The fact that this student left mid-term for personal reasons suggests to me that he is under strain. I don't know the details, obviously; it could be depression, anxiety, insecurity, family troubles... But suffering of this nature can have a dramatic effect on focus, concentration, enjoyment and motivation, mental stamina, and other cognitive attributes. Perhaps the fact that he's back means he's recovered somewhat, but these issues generally do not disappear overnight, and you can expect a resurgence if he finds himself under stress again.
I wish more people understood that that the academic mindset — the way of thinking that we cultivate in ourselves and others — is unavoidably cold, clinical, ambition-oriented, and alienating. We tend to objectify everything, and process everything either as a teleological system to be worked through or an analytical problem to be dissected and resolved. That mindset is something separate from intelligence; it's more a matter of socialization than aptitude. Some students take to it like ducks to water, others (often the more sensitive, intuitive students) can find it brutal and hostile. The project you reference was a fairly typical move in the inculcation of that mindset. You gave him a topic, a structure, a set of short-term goals to meet, and a potential reward in the possibility of a publication, and then sent him off to meet them on his own: to 'prove his metal', as it were. He couldn't rise to the task (unfortunately), so you've chalked him off as 'rebellious' and are wondering publicly whether you should bother investing any more effort in him.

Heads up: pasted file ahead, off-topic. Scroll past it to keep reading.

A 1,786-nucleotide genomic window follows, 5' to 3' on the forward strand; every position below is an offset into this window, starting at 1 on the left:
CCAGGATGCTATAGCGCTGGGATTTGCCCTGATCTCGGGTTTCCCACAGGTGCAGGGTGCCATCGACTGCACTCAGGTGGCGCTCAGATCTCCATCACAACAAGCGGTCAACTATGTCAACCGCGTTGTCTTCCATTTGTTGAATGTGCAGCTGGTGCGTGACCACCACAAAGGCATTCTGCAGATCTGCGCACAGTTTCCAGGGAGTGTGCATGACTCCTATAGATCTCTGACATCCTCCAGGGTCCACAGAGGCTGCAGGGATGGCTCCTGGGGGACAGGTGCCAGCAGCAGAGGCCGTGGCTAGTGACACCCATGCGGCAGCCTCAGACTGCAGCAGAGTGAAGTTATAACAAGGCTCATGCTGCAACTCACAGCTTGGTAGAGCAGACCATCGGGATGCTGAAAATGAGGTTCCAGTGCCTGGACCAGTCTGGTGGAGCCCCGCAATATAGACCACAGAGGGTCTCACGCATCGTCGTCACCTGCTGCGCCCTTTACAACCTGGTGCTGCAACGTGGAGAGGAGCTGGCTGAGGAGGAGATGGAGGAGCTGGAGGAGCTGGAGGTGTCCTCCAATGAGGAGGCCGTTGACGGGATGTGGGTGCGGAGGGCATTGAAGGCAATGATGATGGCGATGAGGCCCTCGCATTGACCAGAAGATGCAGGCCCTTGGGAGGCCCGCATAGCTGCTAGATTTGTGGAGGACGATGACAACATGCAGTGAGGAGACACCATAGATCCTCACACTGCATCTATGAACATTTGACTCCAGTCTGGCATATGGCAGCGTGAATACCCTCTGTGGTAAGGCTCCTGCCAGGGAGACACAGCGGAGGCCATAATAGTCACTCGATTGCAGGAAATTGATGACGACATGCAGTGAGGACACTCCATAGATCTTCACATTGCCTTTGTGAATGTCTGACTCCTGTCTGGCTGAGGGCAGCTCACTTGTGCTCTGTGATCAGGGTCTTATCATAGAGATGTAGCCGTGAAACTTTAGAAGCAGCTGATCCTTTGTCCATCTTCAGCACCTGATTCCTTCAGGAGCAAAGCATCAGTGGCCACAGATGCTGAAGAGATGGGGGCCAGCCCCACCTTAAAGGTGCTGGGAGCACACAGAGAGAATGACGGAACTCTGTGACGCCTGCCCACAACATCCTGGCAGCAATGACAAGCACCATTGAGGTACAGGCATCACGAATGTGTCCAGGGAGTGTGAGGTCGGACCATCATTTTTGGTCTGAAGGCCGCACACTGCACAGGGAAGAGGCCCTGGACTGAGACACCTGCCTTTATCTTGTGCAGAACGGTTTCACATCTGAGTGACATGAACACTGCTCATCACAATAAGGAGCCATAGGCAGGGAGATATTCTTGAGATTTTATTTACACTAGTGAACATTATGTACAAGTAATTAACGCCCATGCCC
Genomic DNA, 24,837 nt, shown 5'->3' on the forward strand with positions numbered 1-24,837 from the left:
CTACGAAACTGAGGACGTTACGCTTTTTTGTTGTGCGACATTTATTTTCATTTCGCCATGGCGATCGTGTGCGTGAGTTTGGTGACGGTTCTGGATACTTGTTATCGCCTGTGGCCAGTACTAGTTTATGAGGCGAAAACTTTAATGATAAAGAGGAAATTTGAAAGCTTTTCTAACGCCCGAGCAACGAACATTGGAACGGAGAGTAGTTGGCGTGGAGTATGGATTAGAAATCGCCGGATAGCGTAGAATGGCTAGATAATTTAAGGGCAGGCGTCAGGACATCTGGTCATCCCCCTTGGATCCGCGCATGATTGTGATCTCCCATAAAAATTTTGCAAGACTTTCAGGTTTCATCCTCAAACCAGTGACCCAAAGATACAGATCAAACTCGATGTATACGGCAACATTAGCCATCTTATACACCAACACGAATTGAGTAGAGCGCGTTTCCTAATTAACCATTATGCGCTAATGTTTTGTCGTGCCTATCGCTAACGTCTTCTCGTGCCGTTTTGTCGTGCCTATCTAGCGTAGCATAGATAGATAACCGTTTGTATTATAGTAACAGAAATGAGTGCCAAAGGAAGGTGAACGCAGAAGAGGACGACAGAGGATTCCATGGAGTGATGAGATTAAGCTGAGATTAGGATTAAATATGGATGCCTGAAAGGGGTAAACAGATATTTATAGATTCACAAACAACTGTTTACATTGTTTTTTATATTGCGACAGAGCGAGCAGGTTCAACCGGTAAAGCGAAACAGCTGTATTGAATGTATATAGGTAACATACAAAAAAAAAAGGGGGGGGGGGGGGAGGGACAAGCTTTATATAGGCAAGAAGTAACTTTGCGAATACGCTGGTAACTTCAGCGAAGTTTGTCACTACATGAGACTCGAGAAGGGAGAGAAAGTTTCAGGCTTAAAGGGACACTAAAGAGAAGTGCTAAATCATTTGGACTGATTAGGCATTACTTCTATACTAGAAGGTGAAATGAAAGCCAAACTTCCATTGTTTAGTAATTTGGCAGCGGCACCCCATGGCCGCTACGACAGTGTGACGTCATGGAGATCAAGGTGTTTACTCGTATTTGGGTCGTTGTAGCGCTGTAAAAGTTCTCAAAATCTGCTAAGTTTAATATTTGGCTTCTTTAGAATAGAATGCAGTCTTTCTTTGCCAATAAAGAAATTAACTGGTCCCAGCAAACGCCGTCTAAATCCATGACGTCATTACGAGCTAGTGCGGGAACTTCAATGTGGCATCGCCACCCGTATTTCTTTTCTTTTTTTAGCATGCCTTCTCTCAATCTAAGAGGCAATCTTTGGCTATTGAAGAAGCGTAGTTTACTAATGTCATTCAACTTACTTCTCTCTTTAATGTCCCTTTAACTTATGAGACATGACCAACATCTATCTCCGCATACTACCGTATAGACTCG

As I said: a cold, clinical, ambition-oriented, and alienating way of looking at it.
If you decide to put more effort into this student, you should recognize that what he needs at this stage of his career is to build confidence and a sense of intellectual security. If he feels like a task is strictly performative — something he feels he has to do merely because it's expected of him — he'll likely feel judged/evaluated and lose self-confidence. The fact that he's asking questions and doing reading outside the assigned work means that he's looking for a way to connect to the project on an emotional level — to make it meaningful — and that urge needs to be accommodated and encouraged as much as it needs to be reined into the task at hand. I'm not suggesting you should be his counselor or best friend, but he needs a bit more personal, human guidance and interaction than most students, at least until he internalizes the academic worldview.
Not every professor is inclined to do this. Some are too busy, some don't like that kind of personal interactions with their students, some are such consummate academics that they've lost touch with that supportive, personal, non-analytical way of being. No worries... If you decide not to work further with this student, the best course for him would be if you explained directly that you and he are not a good fit emotionally, and recommend some other professor in your department who has a knack for mentoring or supportive guidance. Maybe even set up an introduction; that would be a kindness. Ultimately this student is going to have to sink or swim on his own, sure. But making the water a little warmer in the short term might help him out.